TCS buyback program gets bumper oversubscription
As of the penultimate day of the TCS buyback program on 22nd March, the TCS buyback had already been subscribed around 5.5 times. The Rs.18,000 crore buyback had opened on 09th March and will close on 23rd March.
However, as of the close of 22nd March, nearly 22 crore shares had been tendered by shareholders against the total quota of 4 crore shares, implying an oversubscription of buyback by nearly 5.5 times. It is likely to increase by close.
The buyback was for 40 million shares (4 crore shares) at a buyback price of Rs.4,500 per share aggregating to Rs.18,000 crore. The buyback was already attractive as the company was buying back shares at a substantial premium to the market price.
Even as of the close of Tuesday, the penultimate day for the buyback, the market price of TCS stood at Rs.3,706; which means the buyback was still 21% above the market price.
Of course, this would mean that only proportionate applications for buyback would be accepted. According to reports, the buyback acceptance could be around 14.3%, which means one out of every 7 shares may be accepted for the buyback.
However, this would only be for the retail reserved portion. In the non-retail portion, the acceptance ratio is expected to be around 1 share of every 108 shares held.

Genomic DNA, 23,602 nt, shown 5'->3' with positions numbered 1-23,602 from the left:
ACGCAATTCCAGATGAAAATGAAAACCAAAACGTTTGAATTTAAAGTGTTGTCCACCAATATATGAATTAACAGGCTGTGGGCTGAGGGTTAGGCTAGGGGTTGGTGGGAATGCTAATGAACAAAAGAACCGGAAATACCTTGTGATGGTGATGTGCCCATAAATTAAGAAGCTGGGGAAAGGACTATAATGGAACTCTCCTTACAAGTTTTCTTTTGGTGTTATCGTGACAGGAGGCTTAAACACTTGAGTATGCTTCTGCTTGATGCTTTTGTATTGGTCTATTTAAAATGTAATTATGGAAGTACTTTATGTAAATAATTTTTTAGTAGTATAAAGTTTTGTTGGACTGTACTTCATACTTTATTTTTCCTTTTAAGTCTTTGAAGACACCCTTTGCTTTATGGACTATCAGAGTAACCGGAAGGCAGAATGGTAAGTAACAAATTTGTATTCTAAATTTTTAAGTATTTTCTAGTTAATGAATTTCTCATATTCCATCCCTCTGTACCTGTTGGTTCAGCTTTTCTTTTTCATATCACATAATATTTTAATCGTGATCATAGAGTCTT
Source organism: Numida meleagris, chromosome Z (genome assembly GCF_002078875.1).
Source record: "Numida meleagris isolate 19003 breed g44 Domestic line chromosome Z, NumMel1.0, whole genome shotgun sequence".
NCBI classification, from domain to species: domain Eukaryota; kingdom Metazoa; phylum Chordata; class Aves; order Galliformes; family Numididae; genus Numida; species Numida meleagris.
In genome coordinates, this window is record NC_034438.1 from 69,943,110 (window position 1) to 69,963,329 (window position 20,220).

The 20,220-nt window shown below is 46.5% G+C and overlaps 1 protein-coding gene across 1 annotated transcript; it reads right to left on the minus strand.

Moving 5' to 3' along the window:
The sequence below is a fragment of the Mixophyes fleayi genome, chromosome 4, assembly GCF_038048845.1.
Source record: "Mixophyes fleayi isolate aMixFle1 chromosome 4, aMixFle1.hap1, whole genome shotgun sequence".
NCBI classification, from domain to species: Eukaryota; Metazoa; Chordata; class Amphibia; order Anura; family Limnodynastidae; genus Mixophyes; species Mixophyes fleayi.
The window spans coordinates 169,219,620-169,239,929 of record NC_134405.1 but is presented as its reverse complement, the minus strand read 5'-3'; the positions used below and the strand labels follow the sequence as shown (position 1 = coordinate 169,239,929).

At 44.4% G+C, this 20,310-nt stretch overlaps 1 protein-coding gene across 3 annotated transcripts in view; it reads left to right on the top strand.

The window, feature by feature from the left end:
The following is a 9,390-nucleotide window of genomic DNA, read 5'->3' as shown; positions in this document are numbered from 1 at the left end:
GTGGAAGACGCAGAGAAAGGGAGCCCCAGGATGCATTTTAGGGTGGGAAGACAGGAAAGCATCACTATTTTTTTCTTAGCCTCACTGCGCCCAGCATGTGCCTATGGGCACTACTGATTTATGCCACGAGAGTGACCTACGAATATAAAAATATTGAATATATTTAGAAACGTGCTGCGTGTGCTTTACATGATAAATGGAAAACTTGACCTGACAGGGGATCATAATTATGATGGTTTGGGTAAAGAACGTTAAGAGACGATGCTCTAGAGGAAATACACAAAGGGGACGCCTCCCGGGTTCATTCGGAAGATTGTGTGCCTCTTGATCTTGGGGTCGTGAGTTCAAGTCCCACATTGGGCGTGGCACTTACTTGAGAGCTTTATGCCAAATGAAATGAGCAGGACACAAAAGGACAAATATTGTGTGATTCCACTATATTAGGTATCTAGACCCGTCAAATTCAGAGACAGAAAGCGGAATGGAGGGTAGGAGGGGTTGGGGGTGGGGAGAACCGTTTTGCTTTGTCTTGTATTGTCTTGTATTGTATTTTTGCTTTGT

This is the fourth buyback that TCS has done in the last 5 years and it is likely to be the lowest acceptance ratio. In the first three buybacks, the acceptance ratio was 100% but that is more because the gap between the market price and the buyback price was not as large as the current occasion.
Also, on previous occasions, the stock was in the midst of a rising trend, while this time around, the stock has been stagnating for some time.
One of the reasons the buyback is extremely popular is the very attractive tax treatment of buyback proceeds. Unlike dividends that are taxed in the hands of the individual at the peak rate of tax, the buyback is only subject to tax on the company at 23.296%.
However, the buyback gains are tax-free in the hands of the shareholder. This has turned out a lot more economical and tax efficient for the promoter groups.
Buybacks are normally done by companies that are cash rich and do not have avenues to deploy resources in the form of investments, inorganic acquisitions etc. That is the reason IT companies have been in the forefront of doling out buybacks for the benefit of shareholders.
Clearly, as the acceptance ratio goes down, the lure of buybacks for the shareholders may reduce. That is something or buying back companies to keep in mind.
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